These honours were subsequently entrusted to the 6th Battalion in 1961,[38] and through this link are maintained by the Royal Victoria Regiment.[39]

Commanding officers[edit]

The following officers commanded the 2/6th during the war:[2]

  • Lieutenant Colonel Arthur Harry Langham Godfrey (1939–41);[9]
  • Lieutenant Colonel Hugh Wrigley (1941–42);[40]
  • Lieutenant Colonel Frederick George Wood (1942–45);[41]
  • Lieutenant Colonel David Arion Collingwood Jackson (1945).[42]

See also[edit]


  1. ^ By the start of World War II, the authorised strength of an Australian infantry battalion was 910 men all ranks, however, later in the war it fell to 803. See Palazzo 2004 p. 94.
  2. ^ a b c d e f g h i j k l m n o "2/6th Battalion". Second World War, 1939–1945 units. Australian War Memorial. Retrieved 24 April 2009. 
  3. ^ Grey 2008, p. 146.
  4. ^ Hay 1984, frontcover.
  5. ^ Hay 1984, pp. 1–2.
  6. ^ Hay 1984, pp. 234–235
  7. ^ Hay 1984, p. 5.
  8. ^ Hay 1984, p. 15.
  9. ^ a b "VX25 Brigadier Arthur Harry Langham Godfrey, DSO". People. Australian War Memorial. Retrieved 27 September 2014. 
  10. ^ Hay 1984, p. 2.
  11. ^ Hay 1984, pp. 27, 32 & 35.
  12. ^ Hay 1984, pp. 35–36, 51.
  13. ^ Coulthard-Clark 1998, pp. 176–177.
  14. ^ Hay 1984, p. 91.
  15. ^ Coulthard-Clark 1998, pp. 177–178.
  16. ^ Hay 1984, p. 107.
  17. ^ Hay 1984, pp. 119–120.
  18. ^ Hay 1984, pp. 127–134.
  19. ^ Johnston 2008, p. 242.
  20. ^ a b Hay 1984, p. 193.
  21. ^ Hay 1984, p. 186.
  22. ^ Hay 1984, pp. 184 & 193.
  23. ^ Johnston 2008, p. 243.
  24. ^ Hay 1984, p. 226.
  25. ^ Hay 1983, p. 227.
  26. ^ Hay 1984, p. 236.
  27. ^ Hay 1984, p. 245.
  28. ^ Hay 1984, p. 253.
  29. ^ Bradley 2008, p. 114.
  30. ^ Bradley 2008, p. 116.
  31. ^ a b Johnston 2008, p. 244.
  32. ^ Hay 1984, p. 367.
  33. ^ Keogh 1965, pp. 400–408.
  34. ^ Hay 1984, p. 422.
  35. ^ Hay 1984, p. 441.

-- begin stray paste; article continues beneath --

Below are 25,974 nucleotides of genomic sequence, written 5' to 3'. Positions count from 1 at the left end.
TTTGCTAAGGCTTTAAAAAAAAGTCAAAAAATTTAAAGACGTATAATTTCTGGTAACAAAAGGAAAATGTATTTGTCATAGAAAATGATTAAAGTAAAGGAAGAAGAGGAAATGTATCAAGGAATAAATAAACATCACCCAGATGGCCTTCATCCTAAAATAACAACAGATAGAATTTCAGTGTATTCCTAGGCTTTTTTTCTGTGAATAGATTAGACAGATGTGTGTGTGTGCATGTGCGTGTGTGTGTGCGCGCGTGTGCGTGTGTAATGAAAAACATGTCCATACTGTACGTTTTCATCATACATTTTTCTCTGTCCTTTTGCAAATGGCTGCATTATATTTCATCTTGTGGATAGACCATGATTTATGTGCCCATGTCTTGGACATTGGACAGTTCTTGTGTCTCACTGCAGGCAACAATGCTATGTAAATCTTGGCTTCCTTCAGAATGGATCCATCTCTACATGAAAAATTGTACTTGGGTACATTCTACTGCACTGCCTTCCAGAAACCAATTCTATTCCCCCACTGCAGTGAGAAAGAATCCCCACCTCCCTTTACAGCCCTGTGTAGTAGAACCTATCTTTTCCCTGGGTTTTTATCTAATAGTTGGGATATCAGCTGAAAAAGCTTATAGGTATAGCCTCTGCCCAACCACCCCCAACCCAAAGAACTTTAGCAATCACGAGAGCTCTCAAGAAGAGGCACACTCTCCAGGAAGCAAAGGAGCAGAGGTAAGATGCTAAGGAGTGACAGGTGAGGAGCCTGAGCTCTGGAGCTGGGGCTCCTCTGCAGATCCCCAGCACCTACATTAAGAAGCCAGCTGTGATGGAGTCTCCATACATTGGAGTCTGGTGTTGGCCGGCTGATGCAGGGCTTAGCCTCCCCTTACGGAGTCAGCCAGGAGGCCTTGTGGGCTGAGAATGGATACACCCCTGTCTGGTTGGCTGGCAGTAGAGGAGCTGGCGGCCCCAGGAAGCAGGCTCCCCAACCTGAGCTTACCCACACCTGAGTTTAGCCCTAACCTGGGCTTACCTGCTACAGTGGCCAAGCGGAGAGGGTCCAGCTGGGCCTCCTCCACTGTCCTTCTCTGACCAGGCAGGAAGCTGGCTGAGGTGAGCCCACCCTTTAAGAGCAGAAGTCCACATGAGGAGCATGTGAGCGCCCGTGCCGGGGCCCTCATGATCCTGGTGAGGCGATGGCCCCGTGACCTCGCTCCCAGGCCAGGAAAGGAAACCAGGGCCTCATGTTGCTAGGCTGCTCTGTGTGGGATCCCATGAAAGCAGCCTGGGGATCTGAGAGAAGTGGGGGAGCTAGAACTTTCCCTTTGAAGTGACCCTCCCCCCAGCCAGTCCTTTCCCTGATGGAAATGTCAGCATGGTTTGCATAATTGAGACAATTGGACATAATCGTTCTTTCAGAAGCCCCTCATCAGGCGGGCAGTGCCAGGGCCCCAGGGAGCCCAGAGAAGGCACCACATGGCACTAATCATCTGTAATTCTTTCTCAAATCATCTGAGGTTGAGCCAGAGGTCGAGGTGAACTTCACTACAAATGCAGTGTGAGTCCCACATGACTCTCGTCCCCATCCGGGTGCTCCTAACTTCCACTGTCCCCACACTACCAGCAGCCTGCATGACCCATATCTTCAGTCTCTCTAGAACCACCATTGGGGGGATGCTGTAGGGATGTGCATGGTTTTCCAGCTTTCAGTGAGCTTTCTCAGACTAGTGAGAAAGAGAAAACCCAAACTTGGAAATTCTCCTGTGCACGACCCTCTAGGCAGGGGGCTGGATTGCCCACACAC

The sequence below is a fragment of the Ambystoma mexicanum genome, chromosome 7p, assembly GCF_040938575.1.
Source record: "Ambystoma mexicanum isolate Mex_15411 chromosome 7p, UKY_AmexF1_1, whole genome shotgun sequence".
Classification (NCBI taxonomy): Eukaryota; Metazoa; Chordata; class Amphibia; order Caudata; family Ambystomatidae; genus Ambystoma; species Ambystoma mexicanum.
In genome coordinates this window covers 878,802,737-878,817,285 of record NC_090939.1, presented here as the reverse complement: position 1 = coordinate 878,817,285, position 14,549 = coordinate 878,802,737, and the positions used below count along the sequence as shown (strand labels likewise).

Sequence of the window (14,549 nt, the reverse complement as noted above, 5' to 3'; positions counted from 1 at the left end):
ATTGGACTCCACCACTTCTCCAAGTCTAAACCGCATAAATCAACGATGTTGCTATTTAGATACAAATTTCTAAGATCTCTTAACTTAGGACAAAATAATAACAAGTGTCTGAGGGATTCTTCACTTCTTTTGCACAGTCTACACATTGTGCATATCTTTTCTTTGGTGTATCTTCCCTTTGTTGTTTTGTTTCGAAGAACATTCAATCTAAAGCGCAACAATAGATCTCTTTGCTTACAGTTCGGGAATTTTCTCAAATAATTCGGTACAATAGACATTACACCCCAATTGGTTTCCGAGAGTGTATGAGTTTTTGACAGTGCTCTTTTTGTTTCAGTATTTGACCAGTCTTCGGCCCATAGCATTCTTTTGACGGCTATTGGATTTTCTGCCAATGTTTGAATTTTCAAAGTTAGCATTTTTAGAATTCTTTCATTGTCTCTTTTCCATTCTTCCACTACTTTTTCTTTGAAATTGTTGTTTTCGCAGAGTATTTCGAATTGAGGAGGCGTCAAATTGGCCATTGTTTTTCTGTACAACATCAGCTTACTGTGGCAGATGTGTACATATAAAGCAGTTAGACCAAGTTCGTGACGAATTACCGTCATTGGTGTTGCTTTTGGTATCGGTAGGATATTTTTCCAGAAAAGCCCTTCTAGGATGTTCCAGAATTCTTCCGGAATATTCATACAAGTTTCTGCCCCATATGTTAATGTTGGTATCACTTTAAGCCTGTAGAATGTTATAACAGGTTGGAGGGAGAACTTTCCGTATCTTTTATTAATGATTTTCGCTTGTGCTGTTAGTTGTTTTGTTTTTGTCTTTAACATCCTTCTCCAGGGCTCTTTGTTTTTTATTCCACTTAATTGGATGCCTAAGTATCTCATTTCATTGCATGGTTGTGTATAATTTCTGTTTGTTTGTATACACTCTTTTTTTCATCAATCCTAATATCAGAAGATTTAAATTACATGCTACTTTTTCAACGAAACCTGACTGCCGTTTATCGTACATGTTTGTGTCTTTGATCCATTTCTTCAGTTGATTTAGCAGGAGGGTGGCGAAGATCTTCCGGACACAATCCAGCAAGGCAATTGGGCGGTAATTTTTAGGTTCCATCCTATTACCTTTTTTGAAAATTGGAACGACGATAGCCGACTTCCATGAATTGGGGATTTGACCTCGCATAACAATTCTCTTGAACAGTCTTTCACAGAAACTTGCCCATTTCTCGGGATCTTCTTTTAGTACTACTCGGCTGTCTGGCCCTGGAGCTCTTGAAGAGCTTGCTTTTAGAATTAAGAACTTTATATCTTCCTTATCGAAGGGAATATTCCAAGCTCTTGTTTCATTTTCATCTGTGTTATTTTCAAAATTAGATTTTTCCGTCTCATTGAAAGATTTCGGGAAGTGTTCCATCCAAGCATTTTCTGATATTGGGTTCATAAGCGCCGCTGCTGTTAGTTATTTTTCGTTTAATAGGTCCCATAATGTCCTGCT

36. ^ Hay 1984, pp. 466–468.
  37. ^ a b Hay 1984, p. 473.
  38. ^ Festberg 1972, p. 64.
  39. ^ Festberg 1972, pp. 29–30.
  40. ^ "VX171 Colonel Hugh Wrigley, OBE, CBE, MC". People. Australian War Memorial. Retrieved 27 September 2014. 
  41. ^ "VX166 Brigadier Frederick George Wood, DSO". People. Australian War Memorial. Retrieved 27 September 2014. 
  42. ^ "WX32 Lieutenant Colonel David Arion Collingwood Jackson, OBE, MC". People. Australian War Memorial. Retrieved 27 September 2014. 
  • Bradley, Phillip (2008). The Battle for Wau: New Guinea's Frontline 1942–1943. Port Melbourne, Victoria: Cambridge University Press. ISBN 978-0-521-89681-8. 
  • Coulthard-Clark, Chris (1998). Where Australians Fought: The Encyclopaedia of Australia's Battles (1st ed.). St Leonards, New South Wales: Allen & Unwin. ISBN 1-86448-611-2. 
  • Festberg, Alfred (1972). The Lineage of the Australian Army. Melbourne, Victoria: Allara Publishing. ISBN 978-0-85887-024-6. 
  • Grey, Jeffrey (2008). A Military History of Australia (3rd ed.). Port Melbourne, Victoria: Cambridge University Press. ISBN 978-0-521-69791-0. 
  • Hay, David (1984). Nothing Over Us: The Story of the 2/6th Australian Infantry Battalion. Canberra, Australian Capital Territory: Australian War Memorial. ISBN 9780642994707. 
  • Johnston, Mark (2008). The Proud 6th: An Illustrated History of the 6th Australian Division 1939–1945. Port Melbourne, Victoria: Cambridge University Press. ISBN 978-0-521-51411-8. 
  • Keogh, Eustace (1965). The South West Pacific 1941–45. Melbourne, Victoria: Grayflower Productions. OCLC 7185705. 
  • Palazzo, Albert (2004). "Organising for Jungle Warfare". In Dennis, Peter; Grey, Jeffrey. The Foundations of Victory: The Pacific War 1943–1944. Canberra, Australian Capital Territory: Army History Unit. pp. 86–101. ISBN 978-0-646-43590-9. 

Further reading[edit]

  • Gullett, Henry (1976). Not As a Duty Only: An Infantryman's War. Carlton, Victoria: Melbourne University Press. ISBN 9780522841060.